7. Hi! I’m just reading your blog…better late than never, right? I’m a single home owner and DIY’er with a 12-year-old daughter. This is an old solution but it works great. When I move new furniture into my house, I always take the time to cover any surface on the bottom that will be in contact with the floor with adhesive felt. You can buy it in a myriad of sizes and colors, so no tacky orange feet. Now, if I need to move the furniture for anything, I can do it solo. It only works on smooth surfaces, though.

    I think you are an inspiration and all women could learn from you. My grandmother once said (after my daughter was born) that all women should learn to manage their household alone. I agree with one exception -I refuse to go into the crawlspace under my house. (There are spiders under there….and it’s dark.)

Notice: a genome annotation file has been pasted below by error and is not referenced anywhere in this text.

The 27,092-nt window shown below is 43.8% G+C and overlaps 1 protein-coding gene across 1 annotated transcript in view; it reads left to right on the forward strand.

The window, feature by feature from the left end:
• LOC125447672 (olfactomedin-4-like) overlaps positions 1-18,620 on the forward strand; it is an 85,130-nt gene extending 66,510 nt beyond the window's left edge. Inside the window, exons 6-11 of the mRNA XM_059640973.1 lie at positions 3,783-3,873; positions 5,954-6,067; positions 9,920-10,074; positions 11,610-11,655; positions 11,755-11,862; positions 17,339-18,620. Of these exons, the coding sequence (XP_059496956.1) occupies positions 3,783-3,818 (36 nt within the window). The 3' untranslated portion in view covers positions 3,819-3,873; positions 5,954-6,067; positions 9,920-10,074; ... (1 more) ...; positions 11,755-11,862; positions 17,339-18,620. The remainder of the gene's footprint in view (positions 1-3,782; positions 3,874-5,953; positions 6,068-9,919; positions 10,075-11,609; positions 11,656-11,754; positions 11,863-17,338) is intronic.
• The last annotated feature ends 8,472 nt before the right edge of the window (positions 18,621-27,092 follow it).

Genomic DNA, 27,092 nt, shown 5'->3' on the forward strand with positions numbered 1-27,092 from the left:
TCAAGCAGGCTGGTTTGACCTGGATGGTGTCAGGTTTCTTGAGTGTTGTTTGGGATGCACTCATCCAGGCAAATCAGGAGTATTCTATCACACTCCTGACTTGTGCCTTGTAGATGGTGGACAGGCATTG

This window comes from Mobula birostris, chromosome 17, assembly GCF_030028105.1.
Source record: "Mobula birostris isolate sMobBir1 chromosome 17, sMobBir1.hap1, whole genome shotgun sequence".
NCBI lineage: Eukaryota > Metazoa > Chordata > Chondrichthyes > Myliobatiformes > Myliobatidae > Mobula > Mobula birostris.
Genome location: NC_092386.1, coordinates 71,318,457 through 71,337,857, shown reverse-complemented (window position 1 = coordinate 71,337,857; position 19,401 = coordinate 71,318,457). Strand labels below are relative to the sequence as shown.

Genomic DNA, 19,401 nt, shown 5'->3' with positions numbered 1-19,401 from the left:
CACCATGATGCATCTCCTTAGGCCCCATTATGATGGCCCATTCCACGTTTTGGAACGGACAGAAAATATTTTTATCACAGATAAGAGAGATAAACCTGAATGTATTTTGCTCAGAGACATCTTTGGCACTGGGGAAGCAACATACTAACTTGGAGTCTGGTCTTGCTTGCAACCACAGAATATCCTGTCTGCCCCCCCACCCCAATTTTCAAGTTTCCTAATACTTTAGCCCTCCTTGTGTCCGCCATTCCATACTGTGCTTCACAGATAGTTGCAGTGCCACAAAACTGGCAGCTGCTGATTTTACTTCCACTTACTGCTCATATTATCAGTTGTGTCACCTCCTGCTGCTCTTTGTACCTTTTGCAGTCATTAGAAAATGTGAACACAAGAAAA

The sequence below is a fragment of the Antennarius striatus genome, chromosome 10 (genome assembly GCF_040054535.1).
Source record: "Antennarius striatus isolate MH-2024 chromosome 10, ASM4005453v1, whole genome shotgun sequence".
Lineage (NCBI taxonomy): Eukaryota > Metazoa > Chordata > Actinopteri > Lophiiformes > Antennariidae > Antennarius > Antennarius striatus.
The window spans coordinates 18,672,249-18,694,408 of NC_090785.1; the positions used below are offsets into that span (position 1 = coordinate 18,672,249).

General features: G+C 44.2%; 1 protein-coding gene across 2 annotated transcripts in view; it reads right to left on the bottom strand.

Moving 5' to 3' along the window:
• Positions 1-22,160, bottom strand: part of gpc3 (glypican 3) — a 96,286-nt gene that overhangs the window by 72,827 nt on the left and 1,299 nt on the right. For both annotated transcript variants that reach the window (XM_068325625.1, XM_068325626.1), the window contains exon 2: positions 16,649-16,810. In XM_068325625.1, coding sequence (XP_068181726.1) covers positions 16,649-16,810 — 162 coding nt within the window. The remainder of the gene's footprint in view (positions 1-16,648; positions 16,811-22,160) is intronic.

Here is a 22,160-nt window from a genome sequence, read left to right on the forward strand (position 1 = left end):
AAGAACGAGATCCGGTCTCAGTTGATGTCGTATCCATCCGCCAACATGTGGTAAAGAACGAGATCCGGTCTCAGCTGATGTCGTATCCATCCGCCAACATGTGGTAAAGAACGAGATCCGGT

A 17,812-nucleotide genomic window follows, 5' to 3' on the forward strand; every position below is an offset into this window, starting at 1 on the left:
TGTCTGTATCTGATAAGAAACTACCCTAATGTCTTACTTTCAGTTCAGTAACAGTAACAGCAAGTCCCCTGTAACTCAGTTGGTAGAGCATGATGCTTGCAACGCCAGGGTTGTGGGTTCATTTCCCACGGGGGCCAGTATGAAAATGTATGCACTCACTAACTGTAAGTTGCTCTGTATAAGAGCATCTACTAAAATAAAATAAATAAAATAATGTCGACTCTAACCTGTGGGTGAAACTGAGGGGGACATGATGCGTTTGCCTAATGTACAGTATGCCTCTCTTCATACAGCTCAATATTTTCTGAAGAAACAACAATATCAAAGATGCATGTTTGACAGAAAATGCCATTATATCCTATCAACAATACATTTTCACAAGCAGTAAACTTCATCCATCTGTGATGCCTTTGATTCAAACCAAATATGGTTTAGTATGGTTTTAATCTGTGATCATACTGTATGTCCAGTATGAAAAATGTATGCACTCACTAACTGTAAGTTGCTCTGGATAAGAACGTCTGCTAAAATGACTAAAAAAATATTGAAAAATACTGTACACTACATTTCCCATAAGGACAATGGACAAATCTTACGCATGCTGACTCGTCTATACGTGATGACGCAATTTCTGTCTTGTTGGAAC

1. Hey Angi, thanks for reading! I totally get where you’re coming from about the crawl space… we had the same in my house growing up, and Dad would try to bribe us with chore money if we would crawl under there for him. I HATED it, but my sister jumped right in. The spiders under our house were those cricket ones that jumped… gave me the willies. And Dad was claustrophobic, so he hated it too!